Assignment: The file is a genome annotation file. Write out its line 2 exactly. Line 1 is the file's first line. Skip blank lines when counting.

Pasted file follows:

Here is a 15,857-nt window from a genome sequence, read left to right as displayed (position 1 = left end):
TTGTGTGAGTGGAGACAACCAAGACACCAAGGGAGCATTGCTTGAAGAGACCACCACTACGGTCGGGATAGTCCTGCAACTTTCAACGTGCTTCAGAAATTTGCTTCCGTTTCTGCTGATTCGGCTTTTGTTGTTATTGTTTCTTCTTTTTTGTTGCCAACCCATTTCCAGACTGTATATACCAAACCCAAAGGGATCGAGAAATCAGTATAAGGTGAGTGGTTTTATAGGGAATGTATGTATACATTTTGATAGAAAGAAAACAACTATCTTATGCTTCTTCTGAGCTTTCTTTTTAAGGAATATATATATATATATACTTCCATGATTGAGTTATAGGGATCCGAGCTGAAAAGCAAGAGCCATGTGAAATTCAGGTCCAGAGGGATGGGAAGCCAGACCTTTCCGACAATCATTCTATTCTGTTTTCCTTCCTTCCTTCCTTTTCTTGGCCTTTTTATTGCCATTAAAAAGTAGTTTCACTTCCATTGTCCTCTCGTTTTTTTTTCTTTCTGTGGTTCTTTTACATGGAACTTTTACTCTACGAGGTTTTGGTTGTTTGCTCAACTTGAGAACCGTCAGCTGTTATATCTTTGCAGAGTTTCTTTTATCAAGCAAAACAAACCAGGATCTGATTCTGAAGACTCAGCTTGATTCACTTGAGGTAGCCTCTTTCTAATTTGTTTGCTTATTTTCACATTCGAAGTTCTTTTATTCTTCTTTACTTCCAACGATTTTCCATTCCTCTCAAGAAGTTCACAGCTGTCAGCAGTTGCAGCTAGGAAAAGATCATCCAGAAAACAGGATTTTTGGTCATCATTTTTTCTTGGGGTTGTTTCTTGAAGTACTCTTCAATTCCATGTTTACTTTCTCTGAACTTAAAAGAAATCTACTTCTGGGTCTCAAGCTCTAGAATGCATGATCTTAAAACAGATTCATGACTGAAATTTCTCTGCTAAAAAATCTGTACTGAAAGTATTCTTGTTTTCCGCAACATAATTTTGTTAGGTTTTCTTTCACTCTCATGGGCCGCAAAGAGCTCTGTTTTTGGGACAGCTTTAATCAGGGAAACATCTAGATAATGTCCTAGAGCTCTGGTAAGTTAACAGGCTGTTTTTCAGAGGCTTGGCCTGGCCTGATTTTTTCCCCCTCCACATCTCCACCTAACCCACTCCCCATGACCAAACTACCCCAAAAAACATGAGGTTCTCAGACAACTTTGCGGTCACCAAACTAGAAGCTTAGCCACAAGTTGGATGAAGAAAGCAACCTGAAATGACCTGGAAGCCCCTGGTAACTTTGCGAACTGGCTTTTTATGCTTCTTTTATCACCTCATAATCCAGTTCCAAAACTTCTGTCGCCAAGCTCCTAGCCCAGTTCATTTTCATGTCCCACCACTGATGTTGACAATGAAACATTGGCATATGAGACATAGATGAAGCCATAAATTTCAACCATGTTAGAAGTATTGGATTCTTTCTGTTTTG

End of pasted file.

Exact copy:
TTGTGTGAGTGGAGACAACCAAGACACCAAGGGAGCATTGCTTGAAGAGACCACCACTACGGTCGGGATAGTCCTGCAACTTTCAACGTGCTTCAGAAATTTGCTTCCGTTTCTGCTGATTCGGCTTTTGTTGTTATTGTTTCTTCTTTTTTGTTGCCAACCCATTTCCAGACTGTATATACCAAACCCAAAGGGATCGAGAAATCAGTATAAGGTGAGTGGTTTTATAGGGAATGTATGTATACATTTTGATAGAAAGAAAACAACTATCTTATGCTTCTTCTGAGCTTTCTTTTTAAGGAATATATATATATATATACTTCCATGATTGAGTTATAGGGATCCGAGCTGAAAAGCAAGAGCCATGTGAAATTCAGGTCCAGAGGGATGGGAAGCCAGACCTTTCCGACAATCATTCTATTCTGTTTTCCTTCCTTCCTTCCTTTTCTTGGCCTTTTTATTGCCATTAAAAAGTAGTTTCACTTCCATTGTCCTCTCGTTTTTTTTTCTTTCTGTGGTTCTTTTACATGGAACTTTTACTCTACGAGGTTTTGGTTGTTTGCTCAACTTGAGAACCGTCAGCTGTTATATCTTTGCAGAGTTTCTTTTATCAAGCAAAACAAACCAGGATCTGATTCTGAAGACTCAGCTTGATTCACTTGAGGTAGCCTCTTTCTAATTTGTTTGCTTATTTTCACATTCGAAGTTCTTTTATTCTTCTTTACTTCCAACGATTTTCCATTCCTCTCAAGAAGTTCACAGCTGTCAGCAGTTGCAGCTAGGAAAAGATCATCCAGAAAACAGGATTTTTGGTCATCATTTTTTCTTGGGGTTGTTTCTTGAAGTACTCTTCAATTCCATGTTTACTTTCTCTGAACTTAAAAGAAATCTACTTCTGGGTCTCAAGCTCTAGAATGCATGATCTTAAAACAGATTCATGACTGAAATTTCTCTGCTAAAAAATCTGTACTGAAAGTATTCTTGTTTTCCGCAACATAATTTTGTTAGGTTTTCTTTCACTCTCATGGGCCGCAAAGAGCTCTGTTTTTGGGACAGCTTTAATCAGGGAAACATCTAGATAATGTCCTAGAGCTCTGGTAAGTTAACAGGCTGTTTTTCAGAGGCTTGGCCTGGCCTGATTTTTTCCCCCTCCACATCTCCACCTAACCCACTCCCCATGACCAAACTACCCCAAAAAACATGAGGTTCTCAGACAACTTTGCGGTCACCAAACTAGAAGCTTAGCCACAAGTTGGATGAAGAAAGCAACCTGAAATGACCTGGAAGCCCCTGGTAACTTTGCGAACTGGCTTTTTATGCTTCTTTTATCACCTCATAATCCAGTTCCAAAACTTCTGTCGCCAAGCTCCTAGCCCAGTTCATTTTCATGTCCCACCACTGATGTTGACAATGAAACATTGGCATATGAGACATAGATGAAGCCATAAATTTCAACCATGTTAGAAGTATTGGATTCTTTCTGTTTTG